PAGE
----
Clothing sizes often vary depending on which store you’re shopping in, so last week we asked LighterLifers on Facebook if there should be a universal sizing system for high street clothing shops. This topic generated quite a lot of debate among you – it seems that we’ve all had problems finding the right size.
The votes were overwhelmingly in favour of all stores using the same sizing system, while just four voters said they were happy with the way things are right now.
“I have no idea what size I am and it’s a total pain! Partly that’s due to weight loss, but mostly due to their inconsistency of sizes. Internet shopping is a total no no,” said LighterLife fan Dawn Lynch.
It seems the problem isn’t only a discrepancy between stores, but also within the same shop in some cases.
“I got a shirt from Primark which was an XL, but I was never able to get into it until I’d down to a size M in most of their other clothes. I’m now a size S but I just refuse to wear that shirt because it says XL,” said Mike Quinn.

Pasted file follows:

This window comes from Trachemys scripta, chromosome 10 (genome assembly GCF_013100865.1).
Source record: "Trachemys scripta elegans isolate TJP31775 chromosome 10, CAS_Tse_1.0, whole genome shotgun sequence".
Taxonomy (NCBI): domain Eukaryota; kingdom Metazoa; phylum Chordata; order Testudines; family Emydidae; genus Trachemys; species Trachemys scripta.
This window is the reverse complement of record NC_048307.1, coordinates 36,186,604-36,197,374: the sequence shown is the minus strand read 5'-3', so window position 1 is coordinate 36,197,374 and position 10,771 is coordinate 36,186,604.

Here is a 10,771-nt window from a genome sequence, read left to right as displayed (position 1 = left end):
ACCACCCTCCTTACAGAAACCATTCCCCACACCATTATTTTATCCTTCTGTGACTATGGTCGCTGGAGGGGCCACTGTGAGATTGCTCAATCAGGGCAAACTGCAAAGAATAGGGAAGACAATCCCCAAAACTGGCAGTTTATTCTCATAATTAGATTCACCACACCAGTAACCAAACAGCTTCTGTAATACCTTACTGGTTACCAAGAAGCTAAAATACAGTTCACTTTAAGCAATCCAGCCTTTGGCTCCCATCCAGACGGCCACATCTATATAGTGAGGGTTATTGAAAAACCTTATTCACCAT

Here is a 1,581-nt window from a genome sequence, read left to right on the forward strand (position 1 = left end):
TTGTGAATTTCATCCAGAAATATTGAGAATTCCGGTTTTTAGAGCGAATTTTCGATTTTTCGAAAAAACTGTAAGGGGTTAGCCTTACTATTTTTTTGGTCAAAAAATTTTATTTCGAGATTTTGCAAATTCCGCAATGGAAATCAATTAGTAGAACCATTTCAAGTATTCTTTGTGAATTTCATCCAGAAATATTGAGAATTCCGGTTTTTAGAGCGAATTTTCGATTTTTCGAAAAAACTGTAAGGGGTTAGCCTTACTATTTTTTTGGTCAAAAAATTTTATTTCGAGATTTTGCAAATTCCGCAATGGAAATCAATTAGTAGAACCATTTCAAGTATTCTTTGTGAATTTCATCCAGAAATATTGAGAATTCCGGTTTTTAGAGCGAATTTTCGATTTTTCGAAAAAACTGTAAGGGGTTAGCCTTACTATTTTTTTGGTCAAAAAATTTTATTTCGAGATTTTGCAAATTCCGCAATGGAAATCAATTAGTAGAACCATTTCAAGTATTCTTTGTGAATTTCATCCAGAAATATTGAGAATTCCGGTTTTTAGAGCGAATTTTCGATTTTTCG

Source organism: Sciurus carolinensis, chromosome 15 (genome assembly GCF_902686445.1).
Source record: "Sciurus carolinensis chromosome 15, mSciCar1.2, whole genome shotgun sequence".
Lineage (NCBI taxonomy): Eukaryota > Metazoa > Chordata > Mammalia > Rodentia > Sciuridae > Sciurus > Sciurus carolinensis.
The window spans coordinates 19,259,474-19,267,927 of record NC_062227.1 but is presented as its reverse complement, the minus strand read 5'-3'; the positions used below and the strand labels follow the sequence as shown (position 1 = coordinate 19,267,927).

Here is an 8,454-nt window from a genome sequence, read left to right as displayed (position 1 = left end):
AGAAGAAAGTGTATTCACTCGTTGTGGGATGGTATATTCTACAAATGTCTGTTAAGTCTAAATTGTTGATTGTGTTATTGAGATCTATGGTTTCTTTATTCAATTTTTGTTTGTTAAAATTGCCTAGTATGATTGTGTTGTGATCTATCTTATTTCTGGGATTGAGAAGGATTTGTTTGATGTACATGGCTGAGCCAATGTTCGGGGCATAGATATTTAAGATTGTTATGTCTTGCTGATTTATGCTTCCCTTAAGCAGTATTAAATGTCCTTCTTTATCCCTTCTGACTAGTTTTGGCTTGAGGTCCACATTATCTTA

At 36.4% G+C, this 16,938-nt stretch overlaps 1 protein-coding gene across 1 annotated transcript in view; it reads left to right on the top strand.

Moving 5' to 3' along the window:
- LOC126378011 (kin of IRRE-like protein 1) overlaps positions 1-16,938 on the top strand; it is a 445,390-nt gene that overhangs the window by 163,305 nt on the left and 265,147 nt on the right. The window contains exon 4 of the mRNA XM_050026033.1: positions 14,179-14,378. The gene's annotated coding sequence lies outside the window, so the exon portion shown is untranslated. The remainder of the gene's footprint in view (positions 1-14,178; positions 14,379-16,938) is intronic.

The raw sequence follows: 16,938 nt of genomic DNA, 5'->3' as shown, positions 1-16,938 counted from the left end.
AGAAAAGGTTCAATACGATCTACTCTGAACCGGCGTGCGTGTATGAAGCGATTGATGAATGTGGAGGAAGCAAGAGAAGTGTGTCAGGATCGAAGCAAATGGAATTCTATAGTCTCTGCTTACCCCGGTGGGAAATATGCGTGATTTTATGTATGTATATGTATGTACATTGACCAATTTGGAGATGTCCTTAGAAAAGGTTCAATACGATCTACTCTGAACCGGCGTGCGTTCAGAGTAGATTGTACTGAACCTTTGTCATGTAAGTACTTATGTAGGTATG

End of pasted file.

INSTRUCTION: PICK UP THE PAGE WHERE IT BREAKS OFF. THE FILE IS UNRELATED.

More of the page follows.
Some users felt that sizing labels weren’t important to them at all.
“Clothing size isn’t a definition of whether you are fat or skinny. Hence, I shop for what I look good and feel comfortable in. Enjoy the clothes!” said Benï Lewis.
The ‘average’ size
The average UK size is getting bigger. According to a poll by Marks & Spencer, the average UK woman is now a size 14, up from a size 12 a decade ago. And it’s not just our dress sizes getting bigger – the same survey found that our cups now runneth over, with the average cup size ballooning from a B to a C.
What’s your opinion on high street sizes? Do you think all stores should use the same sizing system? Leave us a comment below and let us know.